Work in Progress
2014 was a very busy year, with publication of both Enemies at Home and A Cruel Fate, as well as being asked at the last minute to contribute a short story to A Midlands Odyssey, an ambitious collection organised by Writing West Midlands. The third Albia novel ended up being called Deadly Election and I am starting The Graveyard of the Hesperides. There will also be new short work digitally associated with publication in 2015 – The Spook Who Spoke Again.
As I trawl through my neglected website, I realise I was more preoccupied than I realised last year. I changed my UK agent which was not only very sad after 25 years but entailed unexpected amounts of work, revisiting all the contract history of nearly 30 books, all still in print in this country. I have been enjoying my new home, which is after all why I do this work!
And although I have mentioned arthritis in my hands, the serious problem is degenerating spine disease. Before I moved house, I was almost in a wheelchair, and now have physiotherapy and one-to-one exercising every week. This keeps me mobile and pain free, but takes time. I am now stronger but scoliosis (my Richard III spine) can’t be put right. This means limiting my computer time. It also impinges on my events programme. I will be doing fewer events. I must consider travel arrangements very carefully, I can no longer stand at a lectern but have to speak sitting down, and if not enough tickets are sold, events will be cancelled. I’m just explaining this, don’t be anxious. My brief for the people who look after me is that I want to be still writing at 90.
I am delighted to say that both Hodder and Stoughton and St Martin’s Press have contracted for a further two Albia Novels, to be published in 2016 and 2017. My resolution is to keep more up to date with correspondence and my website…
First, audio books. All of the Falco series are now being reissued by Audible, including Rebels and Traitors, which has never been an audio book before.
Due to an oversight, no US audiobook of Enemies at Home was published and I apologise. However, all of my USA audio contracts have now been reviewed. We had to untangle a very complex history of licenses and sub-licenses, some dating back 25 years, which is why it has taken so long. Rest assured, I know readers love the audio versions and with my agents I am working to restore the full list in the USA.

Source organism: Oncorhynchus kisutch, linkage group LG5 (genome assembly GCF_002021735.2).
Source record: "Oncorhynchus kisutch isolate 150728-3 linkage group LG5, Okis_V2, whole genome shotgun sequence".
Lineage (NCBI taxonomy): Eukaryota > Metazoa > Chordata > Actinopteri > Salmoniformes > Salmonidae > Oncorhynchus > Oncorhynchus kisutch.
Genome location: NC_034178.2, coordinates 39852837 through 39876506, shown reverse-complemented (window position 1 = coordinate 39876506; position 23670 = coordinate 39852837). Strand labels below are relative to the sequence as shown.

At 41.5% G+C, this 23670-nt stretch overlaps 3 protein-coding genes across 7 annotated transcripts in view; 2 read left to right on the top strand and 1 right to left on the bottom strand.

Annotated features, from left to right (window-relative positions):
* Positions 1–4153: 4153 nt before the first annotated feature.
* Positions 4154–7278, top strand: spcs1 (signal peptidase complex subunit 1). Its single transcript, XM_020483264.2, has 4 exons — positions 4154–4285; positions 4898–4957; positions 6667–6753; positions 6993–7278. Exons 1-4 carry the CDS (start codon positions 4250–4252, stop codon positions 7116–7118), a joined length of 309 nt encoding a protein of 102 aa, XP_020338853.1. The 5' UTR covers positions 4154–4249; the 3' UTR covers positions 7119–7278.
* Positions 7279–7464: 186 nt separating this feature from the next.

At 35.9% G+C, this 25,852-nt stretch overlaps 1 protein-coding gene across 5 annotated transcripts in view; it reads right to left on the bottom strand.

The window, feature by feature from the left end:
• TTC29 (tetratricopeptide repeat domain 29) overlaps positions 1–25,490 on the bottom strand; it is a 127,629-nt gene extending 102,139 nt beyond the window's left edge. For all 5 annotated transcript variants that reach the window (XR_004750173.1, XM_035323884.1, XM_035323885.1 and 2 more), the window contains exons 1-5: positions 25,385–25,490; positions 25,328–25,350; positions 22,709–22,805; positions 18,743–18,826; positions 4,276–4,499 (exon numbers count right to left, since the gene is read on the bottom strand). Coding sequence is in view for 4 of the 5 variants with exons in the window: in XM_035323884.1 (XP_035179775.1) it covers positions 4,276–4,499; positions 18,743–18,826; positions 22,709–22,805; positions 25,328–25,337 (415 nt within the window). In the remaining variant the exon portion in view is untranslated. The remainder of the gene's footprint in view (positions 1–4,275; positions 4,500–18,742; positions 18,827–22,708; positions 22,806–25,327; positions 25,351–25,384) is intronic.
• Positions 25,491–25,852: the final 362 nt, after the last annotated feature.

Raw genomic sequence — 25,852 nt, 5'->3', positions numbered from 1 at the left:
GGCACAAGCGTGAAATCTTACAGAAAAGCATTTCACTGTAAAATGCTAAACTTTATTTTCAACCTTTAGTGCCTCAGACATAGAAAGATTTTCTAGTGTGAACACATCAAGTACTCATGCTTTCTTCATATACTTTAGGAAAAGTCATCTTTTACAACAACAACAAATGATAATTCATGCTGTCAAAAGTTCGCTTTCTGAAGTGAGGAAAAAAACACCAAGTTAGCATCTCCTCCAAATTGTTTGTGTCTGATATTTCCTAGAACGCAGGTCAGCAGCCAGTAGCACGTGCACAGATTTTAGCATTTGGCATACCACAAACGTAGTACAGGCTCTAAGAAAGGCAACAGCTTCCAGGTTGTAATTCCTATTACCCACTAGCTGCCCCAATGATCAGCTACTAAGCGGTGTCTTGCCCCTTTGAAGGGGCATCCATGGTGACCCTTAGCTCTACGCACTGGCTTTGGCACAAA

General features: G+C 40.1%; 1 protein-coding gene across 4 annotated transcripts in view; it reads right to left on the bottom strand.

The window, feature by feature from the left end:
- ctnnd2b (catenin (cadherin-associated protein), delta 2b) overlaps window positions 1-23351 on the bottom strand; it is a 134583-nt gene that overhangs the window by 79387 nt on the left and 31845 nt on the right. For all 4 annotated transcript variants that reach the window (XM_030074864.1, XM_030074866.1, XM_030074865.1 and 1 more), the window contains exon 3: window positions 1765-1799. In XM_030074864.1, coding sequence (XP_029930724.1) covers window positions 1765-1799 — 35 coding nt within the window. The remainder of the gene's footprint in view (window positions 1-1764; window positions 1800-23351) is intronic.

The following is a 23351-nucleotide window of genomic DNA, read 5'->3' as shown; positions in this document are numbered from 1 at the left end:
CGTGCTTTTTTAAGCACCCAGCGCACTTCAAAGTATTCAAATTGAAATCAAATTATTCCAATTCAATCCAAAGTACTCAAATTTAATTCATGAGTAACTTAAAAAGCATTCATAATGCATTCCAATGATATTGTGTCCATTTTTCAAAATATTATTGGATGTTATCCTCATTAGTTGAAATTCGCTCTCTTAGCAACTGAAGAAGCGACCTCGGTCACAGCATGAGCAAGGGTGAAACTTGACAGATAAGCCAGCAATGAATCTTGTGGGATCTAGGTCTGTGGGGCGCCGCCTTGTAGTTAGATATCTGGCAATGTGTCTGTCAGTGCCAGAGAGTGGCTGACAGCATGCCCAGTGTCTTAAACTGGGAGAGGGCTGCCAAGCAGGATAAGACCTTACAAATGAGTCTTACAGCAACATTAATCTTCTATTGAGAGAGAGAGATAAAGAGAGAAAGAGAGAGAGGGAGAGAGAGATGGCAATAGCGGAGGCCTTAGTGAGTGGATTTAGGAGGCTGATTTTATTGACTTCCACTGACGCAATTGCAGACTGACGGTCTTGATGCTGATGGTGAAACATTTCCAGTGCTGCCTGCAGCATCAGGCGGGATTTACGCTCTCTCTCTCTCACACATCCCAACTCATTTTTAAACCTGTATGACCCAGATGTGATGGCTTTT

Also in the USA many titles in the middle of the Falco series are out of print. The plan is to reissue them as ebooks when I can. Four titles are being held by a publisher until contracts expiry, but I am happy to tell you that a new batch will be released by St Martin’s Press in 2015 (Poseidon’s Gold to A Dying Light in Corduba) to coincide with Deadly Election. A further batch could be re-licensed if these do well – so please rush to buy the new ones! I want to close all gaps as soon as possible.
Readers in Germany and Italy have asked repeatedly for translations of the remaining Falco novels. I am very sorry but the publishers won’t continue and at present I have no better news.
Mammoth Film have said they will renew their Falco film option for another year and we are working on development, but I have no other news at the moment.
In 1997/8 I was Honorary President of the UK Classical Association. I recommend joining if you are interested in the jolly side of classics. See their website,www.classicalassociation.org.
Organ Donor Card Appeal
This is a personal appeal on an issue where I have experience from both sides.
Please carry a donor card. And if ever you are in the sad position of having to decide whether to agree to organ donation from someone close to you, please consider the good you may do. Honour their wishes if they carry a card. If not, then it is your choice; please use the opportunity. I understand just how hard it is at the time – but I can also tell you, because I have had to do it, that afterwards you will feel glad you took the decision to say yes.
Lives can be saved or dramatically improved by organ transplants. From childhood, I had a rare eye condition called keratoconus. Eventually I needed a corneal transplant – not often mentioned when organ donation is discussed, though in fact one donor can save the sight of two people. Being able to see, without discomfort, helps me to write. A stranger’s generosity freed me from years of pain and anxiety. I was never able to thank my donor or their relatives, but I shall always remember them. Every time you read one of my books, you too are a beneficiary of their gift to me.